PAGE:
Encryption Boost

 
 
By Francis Chu  |  Posted 2003-02-03 Print this article Print
 
 
 
 
 
 
 


Encryption Boost

Although 802.1x will help fix the static WEP key security issues, it is strictly an authentication standard and does not address the encryption weaknesses found in WEP. The Wi-Fi Alliance, working with the IEEE, has devised a security standard called WPA (Wi-Fi Protected Access) that will reach the product certification stage this year.

WPA uses 802.1x for authentication but adds a stronger encryption element from the 802.11i draft called TKIP (Temporal Key Integrity Protocol). TKIP addresses all the known deficiencies in the WEP algorithms but maintains backward compatibility with legacy 802.11 hardware.

TKIP works like a "wrapper" around WEP, adding multiple enhancements to the WEP cipher engine. TKIP ex-tends the IV (initialization vector) from 24 bits in WEP to 48 bits to address replay attacks. The IV is used to encrypt the data in a packet.

Extending the IV to 48 bits greatly increases the number of possible shared keys, to protect against replay attacks. Some vendor implementations of WEP use the same IV for all packets for the lifetime of the connection or rotate the IV in a predictable manner. TKIP uses better sequencing rules to ensure that the IV cannot be reused even if intruders got hold of it.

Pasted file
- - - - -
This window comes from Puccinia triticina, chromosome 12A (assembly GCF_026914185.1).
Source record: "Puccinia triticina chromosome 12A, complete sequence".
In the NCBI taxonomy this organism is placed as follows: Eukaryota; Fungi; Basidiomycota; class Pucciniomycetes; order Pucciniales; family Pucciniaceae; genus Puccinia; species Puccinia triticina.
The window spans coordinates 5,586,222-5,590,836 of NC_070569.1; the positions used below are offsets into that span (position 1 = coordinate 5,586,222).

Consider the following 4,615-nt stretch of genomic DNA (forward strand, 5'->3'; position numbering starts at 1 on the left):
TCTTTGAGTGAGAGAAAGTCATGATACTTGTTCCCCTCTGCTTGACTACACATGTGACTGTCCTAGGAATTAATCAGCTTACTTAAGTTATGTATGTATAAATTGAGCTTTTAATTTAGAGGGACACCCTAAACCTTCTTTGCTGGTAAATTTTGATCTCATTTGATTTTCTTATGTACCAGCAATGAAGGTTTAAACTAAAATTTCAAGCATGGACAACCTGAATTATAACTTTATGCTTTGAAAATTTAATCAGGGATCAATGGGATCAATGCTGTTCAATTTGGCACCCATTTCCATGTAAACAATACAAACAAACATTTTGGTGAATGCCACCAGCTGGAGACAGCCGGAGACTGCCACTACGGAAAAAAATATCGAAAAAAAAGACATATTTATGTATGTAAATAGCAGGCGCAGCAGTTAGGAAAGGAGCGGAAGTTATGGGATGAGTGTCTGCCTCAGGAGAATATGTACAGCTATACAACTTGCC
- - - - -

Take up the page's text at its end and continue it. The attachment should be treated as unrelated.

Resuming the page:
WPA also adds Message Integrity Code, a cryptographic checksum that protects against forgery attacks.

The transmitter of a packet adds about 30 bits (the MIC) to the packet before encrypting and transmitting it. The recipient decrypts the packet and verifies the MIC (based on a value derived from the MIC function) before accepting the packet. If the MIC doesnt match, the packet is dropped.

Having the MIC ensures that modified packets will be dropped and attackers wont be able to forge messages to fool network devices into authenticating them.

Per-packet key mixing of the IV prevents weak key attacks. A new key derivation scheme helps to minimize the amount of information gained on a successful forgery attempt.

With TKIP implemented on both the access point and all client devices, a different key is generated to encrypt each new packet. This will ensure that hackers with exploited IVs cannot predict the base WEP key.

Although WPA brings a welcome boost to WLAN security, many view it as a temporary fix because future 802.11 equipment will likely use the Counter Mode with CBC-MAC Protocol, or CCMP, which is also a part of the 802.11i draft. CCMP uses AES (Advanced Encryption Standard) to provide even stronger encryption. However, AES requires a good amount of processing power—which likely means upgrading hardware to see optimal performance—and is not designed for backward compatibility.

Certification of the new security enhancements in the 802.11i standard is just starting, and Wi-Fi products supporting WPA will make their way slowly to market this year.

Technical Analyst Francis Chu can be reached at francis_chu@ziffdavis.com.



 
 
 
 
 
 
 
 
 
 
 

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